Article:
The Art and Craft of Portraiture
Michael Lewis, September 27 to October 2, 2009
Designed for accomplished portrait photographers, Michael challenges participants to move beyond their comfort zone to the next level of portrait work. A “crazily diverse” range of daily assignments and subjects throughout the week imitate the real world of editorial portraiture. Assignments include shooting a magazine cover and feature, a reportage portrait, a street portrait of a passerby, and a portrait created under extreme time pressure. Subjects might include musicians, artists, business people, politicians, or street people, in addition to models.
Michael guides participants through extensive planning and preparations for a photoshoot, while stressing the importance of being flexible and versatile enough to abandon all plans on the spot if the subject or situation warrants an alternate plan. Michael discusses techniques for communicating and collaborating with the subject to make an exciting and unexpected portrait. While technique and knowledge of cameras, format, and lighting is essential for successful portraits, Michael encourages participants to pursue a more intuitive and spontaneous approach while photographing the week’s assignments to avoid formulaic results.We cover the business aspect of photography: how to run a successful studio, how to profit from stock images, how to handle self-promotion, and more. The business side always impacts the shoot on some level and needs to be considered for every assignment.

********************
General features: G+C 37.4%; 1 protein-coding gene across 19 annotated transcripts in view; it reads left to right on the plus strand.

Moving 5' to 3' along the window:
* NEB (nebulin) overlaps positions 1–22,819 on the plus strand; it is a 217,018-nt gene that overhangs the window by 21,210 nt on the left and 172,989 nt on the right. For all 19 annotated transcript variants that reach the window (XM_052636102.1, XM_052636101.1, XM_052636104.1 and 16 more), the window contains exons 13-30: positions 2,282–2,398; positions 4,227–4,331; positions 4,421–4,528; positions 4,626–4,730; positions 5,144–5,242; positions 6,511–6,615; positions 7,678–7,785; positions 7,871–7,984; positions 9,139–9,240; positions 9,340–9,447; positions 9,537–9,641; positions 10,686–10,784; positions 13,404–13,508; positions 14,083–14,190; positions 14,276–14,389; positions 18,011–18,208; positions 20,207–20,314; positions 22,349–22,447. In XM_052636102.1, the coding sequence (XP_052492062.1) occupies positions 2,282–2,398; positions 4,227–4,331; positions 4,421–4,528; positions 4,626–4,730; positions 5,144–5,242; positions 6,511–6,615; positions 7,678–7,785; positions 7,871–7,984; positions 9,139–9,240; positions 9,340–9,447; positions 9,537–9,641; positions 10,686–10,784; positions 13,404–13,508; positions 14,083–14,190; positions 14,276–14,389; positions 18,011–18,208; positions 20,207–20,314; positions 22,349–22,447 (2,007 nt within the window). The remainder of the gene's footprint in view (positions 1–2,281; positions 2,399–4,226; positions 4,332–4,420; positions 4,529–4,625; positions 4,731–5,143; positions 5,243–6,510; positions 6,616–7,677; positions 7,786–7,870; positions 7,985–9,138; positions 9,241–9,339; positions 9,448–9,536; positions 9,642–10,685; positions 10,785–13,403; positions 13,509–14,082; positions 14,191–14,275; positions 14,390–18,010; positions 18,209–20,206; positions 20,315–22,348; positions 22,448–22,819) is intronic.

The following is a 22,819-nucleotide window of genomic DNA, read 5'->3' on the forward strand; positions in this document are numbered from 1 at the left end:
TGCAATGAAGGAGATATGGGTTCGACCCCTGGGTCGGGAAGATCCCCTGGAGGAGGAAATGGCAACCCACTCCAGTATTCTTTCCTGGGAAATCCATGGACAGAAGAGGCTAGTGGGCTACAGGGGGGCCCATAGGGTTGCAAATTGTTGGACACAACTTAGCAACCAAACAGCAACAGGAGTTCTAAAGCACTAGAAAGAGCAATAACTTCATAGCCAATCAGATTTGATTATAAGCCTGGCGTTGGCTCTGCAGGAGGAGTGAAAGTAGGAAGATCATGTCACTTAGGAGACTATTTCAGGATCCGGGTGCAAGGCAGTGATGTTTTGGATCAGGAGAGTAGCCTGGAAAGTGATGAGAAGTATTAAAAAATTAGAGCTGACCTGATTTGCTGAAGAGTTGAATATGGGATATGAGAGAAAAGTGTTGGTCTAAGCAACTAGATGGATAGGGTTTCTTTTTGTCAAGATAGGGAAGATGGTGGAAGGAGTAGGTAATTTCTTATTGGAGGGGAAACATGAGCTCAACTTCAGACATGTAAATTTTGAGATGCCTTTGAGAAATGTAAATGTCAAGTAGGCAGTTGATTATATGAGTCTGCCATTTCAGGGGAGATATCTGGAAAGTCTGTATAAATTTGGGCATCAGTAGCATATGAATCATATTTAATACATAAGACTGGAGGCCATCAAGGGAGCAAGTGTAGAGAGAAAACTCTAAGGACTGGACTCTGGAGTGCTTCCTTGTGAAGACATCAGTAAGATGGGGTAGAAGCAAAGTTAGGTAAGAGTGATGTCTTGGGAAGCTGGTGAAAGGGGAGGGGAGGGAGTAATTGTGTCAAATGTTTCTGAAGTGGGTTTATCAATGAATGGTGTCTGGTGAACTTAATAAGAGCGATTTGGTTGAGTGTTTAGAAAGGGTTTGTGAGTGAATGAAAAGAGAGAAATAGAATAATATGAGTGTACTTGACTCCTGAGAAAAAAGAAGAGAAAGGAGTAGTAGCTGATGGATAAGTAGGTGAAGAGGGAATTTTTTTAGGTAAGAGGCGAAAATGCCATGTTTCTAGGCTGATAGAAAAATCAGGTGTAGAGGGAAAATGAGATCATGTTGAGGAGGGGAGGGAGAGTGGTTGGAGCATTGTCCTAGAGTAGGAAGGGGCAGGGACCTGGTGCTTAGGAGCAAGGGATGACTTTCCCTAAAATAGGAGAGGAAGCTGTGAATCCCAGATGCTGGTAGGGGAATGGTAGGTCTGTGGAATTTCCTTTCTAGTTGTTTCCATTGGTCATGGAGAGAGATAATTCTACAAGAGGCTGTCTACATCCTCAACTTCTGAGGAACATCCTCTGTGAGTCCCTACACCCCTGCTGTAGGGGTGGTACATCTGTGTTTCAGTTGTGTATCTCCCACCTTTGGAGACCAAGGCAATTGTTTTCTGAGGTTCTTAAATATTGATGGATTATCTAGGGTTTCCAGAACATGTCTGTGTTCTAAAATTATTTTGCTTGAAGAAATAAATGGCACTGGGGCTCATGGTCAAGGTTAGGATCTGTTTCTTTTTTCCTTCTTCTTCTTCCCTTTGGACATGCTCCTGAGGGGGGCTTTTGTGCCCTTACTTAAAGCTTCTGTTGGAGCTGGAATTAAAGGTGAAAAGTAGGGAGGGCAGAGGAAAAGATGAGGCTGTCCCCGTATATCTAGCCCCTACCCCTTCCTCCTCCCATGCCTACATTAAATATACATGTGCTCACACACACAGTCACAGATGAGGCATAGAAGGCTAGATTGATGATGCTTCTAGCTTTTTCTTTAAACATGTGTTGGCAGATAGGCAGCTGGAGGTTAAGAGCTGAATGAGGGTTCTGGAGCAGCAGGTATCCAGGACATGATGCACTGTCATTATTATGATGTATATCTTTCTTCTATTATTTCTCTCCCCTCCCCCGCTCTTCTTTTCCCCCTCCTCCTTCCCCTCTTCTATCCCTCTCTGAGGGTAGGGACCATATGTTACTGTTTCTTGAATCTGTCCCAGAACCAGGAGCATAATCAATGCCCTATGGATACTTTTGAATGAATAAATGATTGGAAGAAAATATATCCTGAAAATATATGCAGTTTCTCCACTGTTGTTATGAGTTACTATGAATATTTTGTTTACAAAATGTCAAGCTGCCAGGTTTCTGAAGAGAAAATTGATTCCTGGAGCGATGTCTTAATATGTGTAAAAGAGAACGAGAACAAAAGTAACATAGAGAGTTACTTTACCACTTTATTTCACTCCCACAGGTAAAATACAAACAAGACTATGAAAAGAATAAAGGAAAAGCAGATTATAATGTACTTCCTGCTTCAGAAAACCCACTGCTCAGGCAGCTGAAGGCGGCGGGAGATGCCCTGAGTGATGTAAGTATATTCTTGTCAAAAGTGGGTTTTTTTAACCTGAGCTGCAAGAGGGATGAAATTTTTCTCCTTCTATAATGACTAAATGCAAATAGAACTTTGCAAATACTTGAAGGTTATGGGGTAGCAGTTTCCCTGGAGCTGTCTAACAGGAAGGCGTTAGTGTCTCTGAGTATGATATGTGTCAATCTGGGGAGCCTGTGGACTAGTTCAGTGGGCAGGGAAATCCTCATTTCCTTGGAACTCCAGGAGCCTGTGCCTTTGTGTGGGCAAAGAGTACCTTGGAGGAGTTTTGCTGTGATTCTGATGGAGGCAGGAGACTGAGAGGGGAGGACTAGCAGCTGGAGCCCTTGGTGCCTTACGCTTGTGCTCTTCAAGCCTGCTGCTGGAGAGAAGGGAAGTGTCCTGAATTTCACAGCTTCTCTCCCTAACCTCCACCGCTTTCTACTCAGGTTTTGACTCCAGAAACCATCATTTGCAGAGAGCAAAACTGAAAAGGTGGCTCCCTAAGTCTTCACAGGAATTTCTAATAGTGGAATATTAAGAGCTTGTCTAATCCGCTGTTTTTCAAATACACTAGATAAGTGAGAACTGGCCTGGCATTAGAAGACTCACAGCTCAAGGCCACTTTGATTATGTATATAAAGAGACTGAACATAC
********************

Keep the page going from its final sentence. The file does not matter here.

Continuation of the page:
Finally, Michael discusses the importance of taking advantage of commercial job opportunities for taking personal images while on location. It’s not just about photographing the assignment. It is critical to continue to nurture the creative personal work that makes for a “rounded” photographer.
MICHAEL LEWIS has spent the last several years working mainly in the world of editorial portraiture. He began taking pictures while going to college in Philadelphia and later received an M.F.A. from the San Francisco Art Institute. He then moved to Los Angeles, where established himself as an environmental portrait photographer before moving to New York City. In addition to assignments for Outside, Michael has worked for Esquire, Wired, and Newsweek.
Along with commissioned photography, he has been working on a body of self-portraits taken during the years he lived in Los Angeles through the present. Self-portraiture allows him to experience empathy for the people he photographs. Michael’s web site is: michaellewisphotography.com.
WHO SHOULD ATTEND
Advanced Amateurs and Professionals
WHAT YOU SHOULD BRING
A digital SLR and laptop computer are required. Details on equipment requirements are provided on the registration page.
WHAT YOU SHOULD KNOW
Participants should have a working knowledge of manual mode on their digital SLR camera and digital workflow (downloading images from camera, organizing files on laptop, and using image viewing software to edit and select images).
A portfolio submission of twenty images is required to maintain a consistent level of photographic proficiency in this workshop.
Portfolio details are provided on the registration page.
$1,800 package price; includes tuition, model and location fees, two dinners, five lunches, and evening instructor presentations. The workshop is limited to 15 participants.
Details on all policies can be found on the registration page.
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